from the Educator:

At our November meeting, we discussed winterizing our motorcycles. We had many offerings and opinions for the best way to do things. In short, not usual for me, here is a list of things to consider: fill the gas tank up to and just past, the bottom of the neck, of the tank. You should begin using some sort of Stabilizer for the gas to keep it from breaking down over the few months of storage. Even though you may take the bike out soon, the weather will dictate just how soon, so it could be a few weeks in between rides, so if you have the Stabilizer in at all times you won’t be caught without. On our wings, you really can’t easily get to the carbs to drain the gas, as is recommended for most carbureted bikes. So just run the stabilized gas long enough to make sure it is in the carbs, or disconnect the vacuum line to the gas valve and run it dry. On 1800’s, there is a small concern about the effect the Stabilizers will have on the fuel injection system. And if there is a need at all for Stabilizing this closed system. So for now, this is up in the air. Somewhere in the middle would indicate a maintenance level and not a storage level of Stabilizer might work. This is usually half the recommended amount per gallon. Batteries: make sure that they are full of fluid and put on a motorcycle designed charger. You can either pull the battery out of the bike or leave it in. If you leave it on the bike, make sure the individual caps are closed, and the vent hose is properly connected. Regardless, check the battery for loss of fluid and excessive heat every couple of weeks. Disconnect the charger if it is too warm to the touch, it should remain cool. Tires: if you can get the tires off the concrete and off the ground that would be ideal, however, placing them on a wood surface would be advantageous. Fill the tires to maximum riding pressure, or even a couple of pounds beyond that. This will help keep the tires from flattening out. But if you go for a ride during the storage season, remember that the tires should be rechecked and brought to normal riding pressure. Also, in extreme cold weather, the pressure will be much lower than during the warm months. So your tire will probably have a lower pressure than when you filled it, if the temps drop below freezing, Covering the bike with a breathable cover and putting on a good coat of wax and some light oil on the polished parts, like the wheels and chrome will keep the salt from eating them away. For a more detailed version you can check the web site for earlier articles on Winter Storage.

Riding in the cold weather: we touched a little on cold tires. When you start out a ride, especially in the very cold weather, the tires are not and will not be at operating temperatures for a little while. The down side to this, is that the tires don’t have the flexibility or the ability to grab, thus making cornering and braking less secure than you may be expecting. I have known a few folks who have gone for a ride and with in a few blocks of their homes, they go into a curve or turn, and down they go. Wondering, what just happened. The tires broke loose. An easy thing to do, other of course than making sure the pressure is right for each ride, is to do as the race car drivers do, when they drive the warm up lap. I am sure you have seen them do that side to side swerving, which is to help the warm up process of the tires occur faster. You can do the same thing, but of course all things in moderation, just a simple side to side lean, from one side of the lane to the other for a block or two will help warm up the tires. If this is done aggressively then you have defeated the purpose, so take it easy. I suppose we should also touch on the clothing of choice for the cold weather. The most common two words that you will hear, are LAYERS, and then of course ELECTRIC. You want to allow moisture to escape while keeping heat in. There are many types of fabric that can do that, depending on your pocket book. Two other things, DON’T WAIT UNTIL YOU ARE COLD TO ADD MORE LAYERS, remain ahead of your need for warmth. It is very difficult to recapture lost heat, especially when you don’t have the advantage of artificial electric heat. When you layer, don’t over layer to the point where you cannot move. If you reduce your ability to move your head or body, you are reducing your ability to operate the motorcycle properly and increasing your risks. Make frequent stops to warm up, and just like in the very hot weather, when you stop, stop long enough to recover the proper body temperature. Don’t leave before you feel good again. And finally, if you are going out and the weather is good, CALL ME, I want to go with.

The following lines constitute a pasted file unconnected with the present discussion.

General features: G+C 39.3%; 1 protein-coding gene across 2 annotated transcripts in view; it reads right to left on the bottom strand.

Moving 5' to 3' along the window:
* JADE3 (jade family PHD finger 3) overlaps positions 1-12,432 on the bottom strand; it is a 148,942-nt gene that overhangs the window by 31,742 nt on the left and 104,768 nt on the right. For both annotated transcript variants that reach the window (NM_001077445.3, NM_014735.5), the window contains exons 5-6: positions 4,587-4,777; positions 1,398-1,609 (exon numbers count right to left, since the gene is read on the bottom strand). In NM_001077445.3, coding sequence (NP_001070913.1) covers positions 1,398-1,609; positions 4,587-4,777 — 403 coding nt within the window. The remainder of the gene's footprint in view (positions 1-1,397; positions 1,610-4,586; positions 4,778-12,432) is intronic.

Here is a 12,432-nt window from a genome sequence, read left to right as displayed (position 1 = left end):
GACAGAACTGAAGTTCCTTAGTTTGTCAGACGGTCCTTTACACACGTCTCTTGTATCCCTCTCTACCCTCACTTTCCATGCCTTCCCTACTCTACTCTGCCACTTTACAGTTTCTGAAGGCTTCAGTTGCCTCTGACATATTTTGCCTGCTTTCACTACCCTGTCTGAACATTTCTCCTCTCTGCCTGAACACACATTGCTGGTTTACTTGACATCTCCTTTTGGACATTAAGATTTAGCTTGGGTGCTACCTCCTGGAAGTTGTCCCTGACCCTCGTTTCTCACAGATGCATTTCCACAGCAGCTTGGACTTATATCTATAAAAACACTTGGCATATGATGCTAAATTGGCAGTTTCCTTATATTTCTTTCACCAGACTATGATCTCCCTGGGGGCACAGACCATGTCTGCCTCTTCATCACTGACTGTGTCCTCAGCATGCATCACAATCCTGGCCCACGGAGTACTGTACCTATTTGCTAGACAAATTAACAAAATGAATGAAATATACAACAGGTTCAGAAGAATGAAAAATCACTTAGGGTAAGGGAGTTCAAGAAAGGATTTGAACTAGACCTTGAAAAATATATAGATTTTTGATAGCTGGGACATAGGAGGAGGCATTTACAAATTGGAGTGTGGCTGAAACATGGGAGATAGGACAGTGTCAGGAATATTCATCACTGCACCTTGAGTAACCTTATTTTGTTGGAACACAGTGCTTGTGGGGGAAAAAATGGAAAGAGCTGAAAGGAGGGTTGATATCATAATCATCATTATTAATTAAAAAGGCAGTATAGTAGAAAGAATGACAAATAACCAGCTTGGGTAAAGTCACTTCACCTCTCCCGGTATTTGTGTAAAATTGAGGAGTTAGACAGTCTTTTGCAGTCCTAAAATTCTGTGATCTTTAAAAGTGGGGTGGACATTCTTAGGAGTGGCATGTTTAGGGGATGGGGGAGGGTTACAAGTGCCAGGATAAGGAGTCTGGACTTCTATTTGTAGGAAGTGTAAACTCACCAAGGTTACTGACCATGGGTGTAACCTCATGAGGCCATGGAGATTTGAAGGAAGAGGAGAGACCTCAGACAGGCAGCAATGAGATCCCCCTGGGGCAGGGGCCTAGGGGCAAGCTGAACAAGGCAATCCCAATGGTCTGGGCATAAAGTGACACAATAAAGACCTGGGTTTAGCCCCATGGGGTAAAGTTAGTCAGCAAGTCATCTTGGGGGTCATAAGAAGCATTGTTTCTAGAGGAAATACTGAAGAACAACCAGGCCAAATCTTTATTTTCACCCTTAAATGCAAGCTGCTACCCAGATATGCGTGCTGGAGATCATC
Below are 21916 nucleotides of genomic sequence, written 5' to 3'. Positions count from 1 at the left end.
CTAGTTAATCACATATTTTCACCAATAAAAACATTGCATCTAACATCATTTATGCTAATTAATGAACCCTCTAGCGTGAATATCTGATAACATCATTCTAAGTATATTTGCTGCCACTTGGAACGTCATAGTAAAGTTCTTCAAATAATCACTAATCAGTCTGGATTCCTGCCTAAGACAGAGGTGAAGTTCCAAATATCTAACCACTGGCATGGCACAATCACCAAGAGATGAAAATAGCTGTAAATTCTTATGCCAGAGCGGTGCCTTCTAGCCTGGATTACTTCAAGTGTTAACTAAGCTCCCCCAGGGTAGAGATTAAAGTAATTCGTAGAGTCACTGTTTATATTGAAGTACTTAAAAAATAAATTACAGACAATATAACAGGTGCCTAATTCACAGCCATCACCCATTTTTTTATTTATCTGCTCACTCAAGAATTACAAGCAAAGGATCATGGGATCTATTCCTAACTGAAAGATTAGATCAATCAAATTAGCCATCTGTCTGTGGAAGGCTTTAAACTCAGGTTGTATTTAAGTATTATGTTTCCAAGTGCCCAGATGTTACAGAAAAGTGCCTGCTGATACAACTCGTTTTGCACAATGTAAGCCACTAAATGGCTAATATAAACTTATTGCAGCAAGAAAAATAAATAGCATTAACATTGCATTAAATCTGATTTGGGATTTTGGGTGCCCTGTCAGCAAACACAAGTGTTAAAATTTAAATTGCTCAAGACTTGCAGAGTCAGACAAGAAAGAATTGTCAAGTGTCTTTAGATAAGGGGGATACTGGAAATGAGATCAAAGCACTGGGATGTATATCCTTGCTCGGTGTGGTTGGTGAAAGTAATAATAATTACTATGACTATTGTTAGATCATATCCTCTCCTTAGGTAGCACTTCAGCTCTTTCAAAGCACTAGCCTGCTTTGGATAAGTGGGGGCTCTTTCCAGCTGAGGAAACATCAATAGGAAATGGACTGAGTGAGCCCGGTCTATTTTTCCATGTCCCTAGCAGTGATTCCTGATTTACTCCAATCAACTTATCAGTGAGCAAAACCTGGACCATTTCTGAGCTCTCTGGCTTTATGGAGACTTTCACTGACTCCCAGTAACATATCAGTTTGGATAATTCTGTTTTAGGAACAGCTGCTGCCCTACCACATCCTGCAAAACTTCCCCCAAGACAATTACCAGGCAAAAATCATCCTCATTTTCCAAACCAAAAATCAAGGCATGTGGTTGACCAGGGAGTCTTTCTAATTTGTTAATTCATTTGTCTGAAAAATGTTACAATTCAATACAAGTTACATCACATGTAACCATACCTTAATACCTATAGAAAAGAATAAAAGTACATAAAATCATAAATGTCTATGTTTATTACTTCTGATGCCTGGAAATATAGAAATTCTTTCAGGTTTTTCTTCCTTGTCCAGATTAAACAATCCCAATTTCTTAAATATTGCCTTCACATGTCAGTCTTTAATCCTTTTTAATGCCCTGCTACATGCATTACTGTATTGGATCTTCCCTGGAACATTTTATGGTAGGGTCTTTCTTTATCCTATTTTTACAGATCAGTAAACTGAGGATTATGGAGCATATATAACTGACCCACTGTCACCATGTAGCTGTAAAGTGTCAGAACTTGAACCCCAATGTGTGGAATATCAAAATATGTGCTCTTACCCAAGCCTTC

David and Kathy Bierman